Whoopi Goldberg to Black Women: Wearing 'White Lady Hair' Is Cultural Appropriation

What's really good, Whoopi?

Photo credit:Photo:Instinct Magazine

| April 07 2017,

2:46 pm

Sometimes we forget that just because these celebrities are very talented in a specific field, whether it be sports, arts, design, etc, doesn't mean they have all the answers. More times than not, I would rather they just do what we love them for and keep it moving.

In today's chapter of "but who even asked you?" the ladies of The View discussed the controversial Kendall Jenner Pepsi commercial, that showed Jenner ending the tension between protesters and police officers by offering a can of Pepsi. I know, we still can't believe it. The ad has since been removed but it's still the hot topic of conversations. Whoopi Goldberg who agreed that the ad was tasteless, says she is tired of people over-using the term "cultural appropriation."

“It’s just a crappy idea, it didn’t work. [But] this cultural appropriation stuff is really starting to make me crazy. If we’re gonna go with cultural appropriation, wear natural hair. If we’re wearing white lady hair, isn’t that appropriation as well?” Goldberg asked. She continued with, “Listen, now, there are some things where you can say ‘Hey, you need to be more sensitive,’ but this ain’t one of them. This is a bad commercial, that didn’t work.”

Photo: wifflegif.com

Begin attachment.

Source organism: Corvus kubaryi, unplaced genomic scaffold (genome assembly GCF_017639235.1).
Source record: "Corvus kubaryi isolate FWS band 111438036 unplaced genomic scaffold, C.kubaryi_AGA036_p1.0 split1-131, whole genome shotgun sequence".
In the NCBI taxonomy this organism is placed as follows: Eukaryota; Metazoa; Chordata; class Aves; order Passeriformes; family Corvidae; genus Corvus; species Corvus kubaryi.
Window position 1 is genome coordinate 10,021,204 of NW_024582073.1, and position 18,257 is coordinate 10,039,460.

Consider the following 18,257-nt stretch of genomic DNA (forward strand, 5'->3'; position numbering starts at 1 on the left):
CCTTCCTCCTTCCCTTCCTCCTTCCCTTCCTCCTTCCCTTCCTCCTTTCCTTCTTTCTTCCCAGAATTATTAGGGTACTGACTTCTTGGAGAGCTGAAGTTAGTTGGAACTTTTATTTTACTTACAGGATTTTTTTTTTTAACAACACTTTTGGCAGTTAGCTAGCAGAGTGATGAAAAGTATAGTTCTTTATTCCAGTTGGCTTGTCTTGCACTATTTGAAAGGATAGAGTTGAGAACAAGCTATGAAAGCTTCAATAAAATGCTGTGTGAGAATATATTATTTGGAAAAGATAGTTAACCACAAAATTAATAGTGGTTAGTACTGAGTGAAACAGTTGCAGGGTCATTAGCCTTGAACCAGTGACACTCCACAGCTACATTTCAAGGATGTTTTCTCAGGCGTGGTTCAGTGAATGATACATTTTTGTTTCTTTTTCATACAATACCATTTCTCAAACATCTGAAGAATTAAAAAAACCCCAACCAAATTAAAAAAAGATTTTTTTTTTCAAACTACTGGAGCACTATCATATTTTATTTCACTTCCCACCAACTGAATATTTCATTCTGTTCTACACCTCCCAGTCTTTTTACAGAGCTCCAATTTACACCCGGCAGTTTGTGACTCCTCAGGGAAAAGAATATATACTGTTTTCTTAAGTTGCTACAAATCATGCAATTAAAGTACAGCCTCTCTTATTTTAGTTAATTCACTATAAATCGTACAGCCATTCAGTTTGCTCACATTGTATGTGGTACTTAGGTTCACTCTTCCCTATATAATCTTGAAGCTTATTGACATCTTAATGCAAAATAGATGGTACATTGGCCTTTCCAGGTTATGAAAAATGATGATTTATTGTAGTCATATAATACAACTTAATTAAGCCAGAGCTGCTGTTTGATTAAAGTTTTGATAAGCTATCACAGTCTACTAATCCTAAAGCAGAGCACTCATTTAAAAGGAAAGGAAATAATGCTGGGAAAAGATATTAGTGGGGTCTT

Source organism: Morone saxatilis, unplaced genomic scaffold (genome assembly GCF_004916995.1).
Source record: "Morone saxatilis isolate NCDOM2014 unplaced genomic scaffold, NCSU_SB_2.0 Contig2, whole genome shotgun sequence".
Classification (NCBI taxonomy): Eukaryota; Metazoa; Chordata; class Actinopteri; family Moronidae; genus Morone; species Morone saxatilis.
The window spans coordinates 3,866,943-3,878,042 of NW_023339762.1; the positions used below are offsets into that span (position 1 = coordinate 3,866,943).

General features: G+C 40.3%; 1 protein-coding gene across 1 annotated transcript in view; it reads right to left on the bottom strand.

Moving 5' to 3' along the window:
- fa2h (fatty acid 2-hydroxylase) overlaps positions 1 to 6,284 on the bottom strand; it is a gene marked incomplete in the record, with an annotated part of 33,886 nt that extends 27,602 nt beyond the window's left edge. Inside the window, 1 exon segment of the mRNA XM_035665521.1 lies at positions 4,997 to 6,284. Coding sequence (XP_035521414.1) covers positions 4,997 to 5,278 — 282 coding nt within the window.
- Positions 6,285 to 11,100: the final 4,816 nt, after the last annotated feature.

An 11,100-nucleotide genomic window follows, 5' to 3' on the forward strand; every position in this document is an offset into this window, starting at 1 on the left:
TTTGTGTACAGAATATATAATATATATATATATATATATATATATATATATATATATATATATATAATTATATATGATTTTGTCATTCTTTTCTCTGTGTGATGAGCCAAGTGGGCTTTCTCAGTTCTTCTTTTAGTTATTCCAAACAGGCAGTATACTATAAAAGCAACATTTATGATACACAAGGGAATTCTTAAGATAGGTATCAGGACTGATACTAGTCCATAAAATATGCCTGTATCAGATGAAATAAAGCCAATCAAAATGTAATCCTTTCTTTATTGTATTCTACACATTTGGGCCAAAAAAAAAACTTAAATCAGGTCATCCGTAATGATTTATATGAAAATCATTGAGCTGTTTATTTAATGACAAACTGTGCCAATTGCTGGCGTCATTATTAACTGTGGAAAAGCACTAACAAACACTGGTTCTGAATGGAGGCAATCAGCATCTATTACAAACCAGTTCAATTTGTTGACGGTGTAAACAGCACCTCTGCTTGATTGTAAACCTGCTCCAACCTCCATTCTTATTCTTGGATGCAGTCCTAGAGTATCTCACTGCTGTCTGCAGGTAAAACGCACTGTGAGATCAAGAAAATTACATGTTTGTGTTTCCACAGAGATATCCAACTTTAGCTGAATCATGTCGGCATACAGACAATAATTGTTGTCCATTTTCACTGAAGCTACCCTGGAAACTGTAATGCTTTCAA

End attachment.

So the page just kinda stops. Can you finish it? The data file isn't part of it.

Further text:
Let's run that back real quick, Whoopi. I know it's been years that you've been a part of the dread gang but what exactly is "white lady hair?" There are black people BORN with all different types of hair. Natural hair coming from a black person's head does not automatically mean "kinky/nappy" it can be straight, curly, wavy, etc. Our hair also comes in different colors--black, brown, red, blonde. That's the beauty of our hair. The last time I checked, these bundles you criticize so much aren't coming from the heads of white women. Black women wear the weaves along with other styles such as braids, twists and even wigs as protective styles from the weather, damaging products, expensive salons and a whole list of reasons. Not because we want to look white, be white or be a part of their culture. Believe that.

Co-host Sunny Hostin brought up the point that we all asked, why didn't Jenner question the ad from the beginning? She said, "when you have been in this business for 10 years and in 2015 she already got reprimanded because she wore cornrows, she already had a taste of controversy. I think she should have known better."

That's exactly what we're saying. Instead of caping for privileged white women by putting down black women, let's bring attention to the real issue here. The ad was problematic and it deserved to be taken down. Try again, Whoopi.

Check out the entire discussion below.